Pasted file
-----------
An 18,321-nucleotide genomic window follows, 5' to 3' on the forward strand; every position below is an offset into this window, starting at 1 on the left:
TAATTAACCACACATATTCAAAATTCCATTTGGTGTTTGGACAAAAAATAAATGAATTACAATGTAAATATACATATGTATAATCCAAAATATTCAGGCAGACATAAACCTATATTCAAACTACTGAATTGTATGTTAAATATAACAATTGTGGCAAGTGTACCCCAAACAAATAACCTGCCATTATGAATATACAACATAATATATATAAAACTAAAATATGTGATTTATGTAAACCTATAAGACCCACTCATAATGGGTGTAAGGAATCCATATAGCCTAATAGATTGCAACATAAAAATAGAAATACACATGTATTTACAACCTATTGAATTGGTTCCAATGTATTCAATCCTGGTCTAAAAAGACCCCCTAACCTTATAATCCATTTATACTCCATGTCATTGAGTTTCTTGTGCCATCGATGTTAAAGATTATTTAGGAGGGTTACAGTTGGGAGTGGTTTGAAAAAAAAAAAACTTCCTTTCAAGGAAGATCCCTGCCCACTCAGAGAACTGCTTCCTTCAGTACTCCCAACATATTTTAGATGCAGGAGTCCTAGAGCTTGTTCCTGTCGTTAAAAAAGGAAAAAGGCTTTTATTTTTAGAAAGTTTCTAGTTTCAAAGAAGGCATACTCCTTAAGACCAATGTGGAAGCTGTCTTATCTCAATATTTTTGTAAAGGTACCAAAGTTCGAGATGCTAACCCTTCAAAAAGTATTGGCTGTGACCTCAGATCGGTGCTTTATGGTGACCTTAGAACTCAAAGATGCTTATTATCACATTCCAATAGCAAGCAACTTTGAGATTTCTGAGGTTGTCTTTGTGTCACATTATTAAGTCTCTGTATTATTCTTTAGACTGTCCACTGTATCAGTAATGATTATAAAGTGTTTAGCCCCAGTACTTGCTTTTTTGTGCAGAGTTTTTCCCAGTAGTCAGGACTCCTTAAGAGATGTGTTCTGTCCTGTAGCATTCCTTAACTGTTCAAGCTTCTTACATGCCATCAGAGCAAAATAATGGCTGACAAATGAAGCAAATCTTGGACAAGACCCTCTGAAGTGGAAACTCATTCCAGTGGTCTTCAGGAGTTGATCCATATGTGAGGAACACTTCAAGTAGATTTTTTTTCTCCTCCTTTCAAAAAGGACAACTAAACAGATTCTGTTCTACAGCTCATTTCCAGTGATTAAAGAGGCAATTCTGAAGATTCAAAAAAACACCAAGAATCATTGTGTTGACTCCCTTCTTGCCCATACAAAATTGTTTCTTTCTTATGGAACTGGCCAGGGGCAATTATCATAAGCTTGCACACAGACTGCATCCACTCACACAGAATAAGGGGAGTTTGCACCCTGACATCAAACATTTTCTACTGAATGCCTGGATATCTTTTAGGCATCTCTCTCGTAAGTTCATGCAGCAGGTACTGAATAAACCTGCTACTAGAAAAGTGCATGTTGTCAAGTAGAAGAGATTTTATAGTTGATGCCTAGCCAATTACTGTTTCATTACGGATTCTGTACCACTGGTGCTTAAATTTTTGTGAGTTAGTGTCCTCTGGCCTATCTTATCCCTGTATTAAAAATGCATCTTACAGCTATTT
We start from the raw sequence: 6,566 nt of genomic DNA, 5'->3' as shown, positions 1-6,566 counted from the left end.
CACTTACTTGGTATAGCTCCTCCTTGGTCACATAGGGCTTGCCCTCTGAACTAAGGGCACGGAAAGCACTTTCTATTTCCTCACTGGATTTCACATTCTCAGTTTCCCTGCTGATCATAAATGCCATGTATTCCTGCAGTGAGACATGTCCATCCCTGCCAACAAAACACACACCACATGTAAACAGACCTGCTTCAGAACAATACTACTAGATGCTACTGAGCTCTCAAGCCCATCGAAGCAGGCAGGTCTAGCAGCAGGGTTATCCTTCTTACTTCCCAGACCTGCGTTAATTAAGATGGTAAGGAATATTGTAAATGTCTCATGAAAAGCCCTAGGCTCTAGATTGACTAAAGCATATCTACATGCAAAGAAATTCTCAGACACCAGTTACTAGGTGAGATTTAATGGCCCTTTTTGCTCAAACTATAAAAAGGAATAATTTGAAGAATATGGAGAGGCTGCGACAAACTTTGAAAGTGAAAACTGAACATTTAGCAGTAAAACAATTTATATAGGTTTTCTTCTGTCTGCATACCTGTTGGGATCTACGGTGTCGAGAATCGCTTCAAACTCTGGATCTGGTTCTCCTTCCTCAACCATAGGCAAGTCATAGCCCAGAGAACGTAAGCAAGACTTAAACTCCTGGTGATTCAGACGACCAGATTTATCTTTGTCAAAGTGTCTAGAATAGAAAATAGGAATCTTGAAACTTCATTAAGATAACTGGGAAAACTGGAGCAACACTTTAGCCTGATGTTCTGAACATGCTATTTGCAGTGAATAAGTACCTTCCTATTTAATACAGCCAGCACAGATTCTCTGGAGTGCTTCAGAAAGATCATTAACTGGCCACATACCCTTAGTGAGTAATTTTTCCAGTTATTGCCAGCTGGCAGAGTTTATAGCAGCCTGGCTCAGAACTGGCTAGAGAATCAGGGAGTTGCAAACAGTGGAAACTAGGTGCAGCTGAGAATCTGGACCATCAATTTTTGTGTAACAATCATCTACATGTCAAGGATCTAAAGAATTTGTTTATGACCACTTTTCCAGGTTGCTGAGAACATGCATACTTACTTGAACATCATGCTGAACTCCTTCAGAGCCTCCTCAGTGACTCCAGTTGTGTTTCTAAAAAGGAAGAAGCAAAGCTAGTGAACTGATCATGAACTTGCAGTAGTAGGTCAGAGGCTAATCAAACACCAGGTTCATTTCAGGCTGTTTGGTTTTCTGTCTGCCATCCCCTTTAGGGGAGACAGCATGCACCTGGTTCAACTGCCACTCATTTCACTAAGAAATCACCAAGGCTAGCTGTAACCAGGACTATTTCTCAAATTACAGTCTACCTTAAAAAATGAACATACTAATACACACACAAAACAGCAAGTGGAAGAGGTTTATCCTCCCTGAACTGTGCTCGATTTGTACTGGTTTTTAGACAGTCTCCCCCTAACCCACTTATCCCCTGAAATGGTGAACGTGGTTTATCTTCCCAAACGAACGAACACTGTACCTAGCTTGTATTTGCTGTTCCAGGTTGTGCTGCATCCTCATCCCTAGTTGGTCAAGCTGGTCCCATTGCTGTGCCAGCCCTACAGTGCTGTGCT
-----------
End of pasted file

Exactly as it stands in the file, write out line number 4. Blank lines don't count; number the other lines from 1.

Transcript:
CACTTACTTGGTATAGCTCCTCCTTGGTCACATAGGGCTTGCCCTCTGAACTAAGGGCACGGAAAGCACTTTCTATTTCCTCACTGGATTTCACATTCTCAGTTTCCCTGCTGATCATAAATGCCATGTATTCCTGCAGTGAGACATGTCCATCCCTGCCAACAAAACACACACCACATGTAAACAGACCTGCTTCAGAACAATACTACTAGATGCTACTGAGCTCTCAAGCCCATCGAAGCAGGCAGGTCTAGCAGCAGGGTTATCCTTCTTACTTCCCAGACCTGCGTTAATTAAGATGGTAAGGAATATTGTAAATGTCTCATGAAAAGCCCTAGGCTCTAGATTGACTAAAGCATATCTACATGCAAAGAAATTCTCAGACACCAGTTACTAGGTGAGATTTAATGGCCCTTTTTGCTCAAACTATAAAAAGGAATAATTTGAAGAATATGGAGAGGCTGCGACAAACTTTGAAAGTGAAAACTGAACATTTAGCAGTAAAACAATTTATATAGGTTTTCTTCTGTCTGCATACCTGTTGGGATCTACGGTGTCGAGAATCGCTTCAAACTCTGGATCTGGTTCTCCTTCCTCAACCATAGGCAAGTCATAGCCCAGAGAACGTAAGCAAGACTTAAACTCCTGGTGATTCAGACGACCAGATTTATCTTTGTCAAAGTGTCTAGAATAGAAAATAGGAATCTTGAAACTTCATTAAGATAACTGGGAAAACTGGAGCAACACTTTAGCCTGATGTTCTGAACATGCTATTTGCAGTGAATAAGTACCTTCCTATTTAATACAGCCAGCACAGATTCTCTGGAGTGCTTCAGAAAGATCATTAACTGGCCACATACCCTTAGTGAGTAATTTTTCCAGTTATTGCCAGCTGGCAGAGTTTATAGCAGCCTGGCTCAGAACTGGCTAGAGAATCAGGGAGTTGCAAACAGTGGAAACTAGGTGCAGCTGAGAATCTGGACCATCAATTTTTGTGTAACAATCATCTACATGTCAAGGATCTAAAGAATTTGTTTATGACCACTTTTCCAGGTTGCTGAGAACATGCATACTTACTTGAACATCATGCTGAACTCCTTCAGAGCCTCCTCAGTGACTCCAGTTGTGTTTCTAAAAAGGAAGAAGCAAAGCTAGTGAACTGATCATGAACTTGCAGTAGTAGGTCAGAGGCTAATCAAACACCAGGTTCATTTCAGGCTGTTTGGTTTTCTGTCTGCCATCCCCTTTAGGGGAGACAGCATGCACCTGGTTCAACTGCCACTCATTTCACTAAGAAATCACCAAGGCTAGCTGTAACCAGGACTATTTCTCAAATTACAGTCTACCTTAAAAAATGAACATACTAATACACACACAAAACAGCAAGTGGAAGAGGTTTATCCTCCCTGAACTGTGCTCGATTTGTACTGGTTTTTAGACAGTCTCCCCCTAACCCACTTATCCCCTGAAATGGTGAACGTGGTTTATCTTCCCAAACGAACGAACACTGTACCTAGCTTGTATTTGCTGTTCCAGGTTGTGCTGCATCCTCATCCCTAGTTGGTCAAGCTGGTCCCATTGCTGTGCCAGCCCTACAGTGCTGTGCT